September 8, 2016

First Drafts in September

I have always had a strange experience with sharing work that I have done, but nothing has been as awful an experience as turning in the first draft of my thesis. On Wednesday I had around 180 pages finished and on Thursday, I turned in a draft cut down to 122. I cut two chapters that I felt were incomplete from a novel.

I wonder if the experience of waiting for comments, not on the quality of the draft, on the possibility of a defense changes over the course of a week. And does the time to wait mean anything? It’s very weird to move from a world of deadlines to a world of waiting. Between the two I prefer the world of deadlines because deadlines carry an inevitability more than the trial of waiting feels inevitable.

Looking back on my experience at Florida Atlantic University in the MFA, I see the value of time to pit myself on a table and work. I entered the MFA interested in fighting with rituals of personal work outside of a professional duty. MFAs in general provide a period of time drenched with intellectual duties. There are real world assignments: teaching, preparing, grading, and paperwork encompass a very impressive amount of time compared to your own work.

Duties abound in life. Responsibilities pile up. A job is an agreement to trade effort and energy for the livelihood of a social status, social health, and comfort. At the end of the day when given the choice between doing your own work and choosing to do that is an abyss in one way or the other is a false choice. Both are equivalent. Whatever happens during time, you will reflect on that as a waste of time.

I write this directly aware that if I am unable to defend I the time spent on the draft will feel like the same waste of time that could have been spent consuming rather than expunging. It is an interesting moment. Another moment that is tangibly important. Perhaps the thing I wanted to touch the most in the thesis was that tangible moment where things culminate together into something that matters: the thesis became an incarnation. It doesn’t surprised me, I thought I’d share it though.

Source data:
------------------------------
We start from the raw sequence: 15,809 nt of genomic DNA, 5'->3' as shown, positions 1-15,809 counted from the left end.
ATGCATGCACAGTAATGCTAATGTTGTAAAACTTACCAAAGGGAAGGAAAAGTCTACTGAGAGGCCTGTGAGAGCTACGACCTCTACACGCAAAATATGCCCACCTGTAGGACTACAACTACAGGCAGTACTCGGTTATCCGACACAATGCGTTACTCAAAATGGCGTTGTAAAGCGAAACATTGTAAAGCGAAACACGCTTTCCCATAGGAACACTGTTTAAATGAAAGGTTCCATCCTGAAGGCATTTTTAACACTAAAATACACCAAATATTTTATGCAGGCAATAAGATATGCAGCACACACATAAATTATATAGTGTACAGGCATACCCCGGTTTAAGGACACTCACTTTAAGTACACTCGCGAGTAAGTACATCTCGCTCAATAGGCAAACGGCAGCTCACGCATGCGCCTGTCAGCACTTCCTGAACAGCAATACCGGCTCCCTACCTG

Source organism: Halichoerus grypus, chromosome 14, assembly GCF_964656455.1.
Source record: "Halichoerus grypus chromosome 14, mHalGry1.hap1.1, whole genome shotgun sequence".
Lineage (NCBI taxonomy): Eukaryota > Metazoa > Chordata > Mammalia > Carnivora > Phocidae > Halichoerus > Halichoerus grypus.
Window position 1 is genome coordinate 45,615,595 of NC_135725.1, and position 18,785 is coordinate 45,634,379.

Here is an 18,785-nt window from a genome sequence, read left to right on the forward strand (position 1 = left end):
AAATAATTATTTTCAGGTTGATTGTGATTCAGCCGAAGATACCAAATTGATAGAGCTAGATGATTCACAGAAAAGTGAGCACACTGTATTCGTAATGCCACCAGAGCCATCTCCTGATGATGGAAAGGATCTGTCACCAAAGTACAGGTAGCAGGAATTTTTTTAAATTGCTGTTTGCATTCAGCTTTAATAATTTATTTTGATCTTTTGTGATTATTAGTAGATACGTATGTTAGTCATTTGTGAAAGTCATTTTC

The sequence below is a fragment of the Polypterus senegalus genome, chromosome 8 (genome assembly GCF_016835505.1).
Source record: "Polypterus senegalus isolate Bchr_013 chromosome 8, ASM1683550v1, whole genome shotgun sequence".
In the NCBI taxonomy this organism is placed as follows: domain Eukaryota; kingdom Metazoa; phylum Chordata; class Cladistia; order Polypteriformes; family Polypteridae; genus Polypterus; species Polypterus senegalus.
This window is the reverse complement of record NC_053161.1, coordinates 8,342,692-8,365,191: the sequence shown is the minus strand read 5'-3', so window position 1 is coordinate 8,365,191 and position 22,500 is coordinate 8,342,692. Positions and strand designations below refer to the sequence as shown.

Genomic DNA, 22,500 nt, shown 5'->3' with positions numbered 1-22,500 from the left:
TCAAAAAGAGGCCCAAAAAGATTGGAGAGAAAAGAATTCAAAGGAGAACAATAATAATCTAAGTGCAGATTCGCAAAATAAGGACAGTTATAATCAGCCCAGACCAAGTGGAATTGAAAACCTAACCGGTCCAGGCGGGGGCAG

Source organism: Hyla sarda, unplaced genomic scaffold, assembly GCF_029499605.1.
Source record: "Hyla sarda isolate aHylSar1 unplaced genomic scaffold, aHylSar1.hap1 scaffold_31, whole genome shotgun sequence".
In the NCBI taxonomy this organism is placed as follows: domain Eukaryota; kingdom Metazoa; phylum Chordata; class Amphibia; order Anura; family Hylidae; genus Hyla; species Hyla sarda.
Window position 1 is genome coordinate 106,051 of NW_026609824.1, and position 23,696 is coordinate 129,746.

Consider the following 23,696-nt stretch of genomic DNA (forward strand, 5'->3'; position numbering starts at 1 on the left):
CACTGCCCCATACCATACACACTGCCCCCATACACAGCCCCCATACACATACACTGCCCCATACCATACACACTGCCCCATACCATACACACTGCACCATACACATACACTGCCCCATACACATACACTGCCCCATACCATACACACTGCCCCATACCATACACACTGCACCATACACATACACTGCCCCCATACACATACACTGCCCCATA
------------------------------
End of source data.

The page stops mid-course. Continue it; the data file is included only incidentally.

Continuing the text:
The interesting part about all grinds to do something is they inevitably come up against a threshold into the next tier. Whether or not you enter the threshold, the feeling of coming upon a barrier to progress is an essential step toward the feeling of membership with the gatekeeper’s group.

The object in hand felt good though. Even cut with 60 pages absent, far short of my own expectations, anything could feel like something and that something felt like everything. It will be interesting to go about the rigmarole of bureaucratic processes if I am granted such leave.

The most amusing moment is in conjunction with that palpable surprise. While riding a bicycle across the country or simply on a short tour at some point there is the sensation that the thing missing is not the thing you’re experiencing, but the ability to share what you’re experiencing as you experience it. You always wonder if the proximity of loved ones or friends could change that experience and could make the ownership seem shared by more than just you.

Or at least, I always wondered if these pivotal moments of change could be more than they seemed if shared. I don’t know, but I do know that the more you experience them the more you change and that change prompts you to be more if shared. And you share more. And you grow. The emotional bonds of life compound if you allow yourself to have them. The way you see yourself changes the more you allow yourself to grow. But, it all hinges on seeing yourself as better than you are.

Richard Brautigan and his quick witticisms buried in really awkward writing still pops up in my head. I still remember the opening of the strange book In Watermelon Sugar. I still reference it. There is writing that is a fictional account with an aim and there is fiction that is a gesture. I read writing with an aim because it is crafted, it is easy to read, and it moves me the physicality of the book and movement itself. Then there is writing like Brautigan’s that is a gesture. It haunts me. It sticks around and it’s staying force bounces between the strange place it was formed and the obvious reasons why it should not stuck. 

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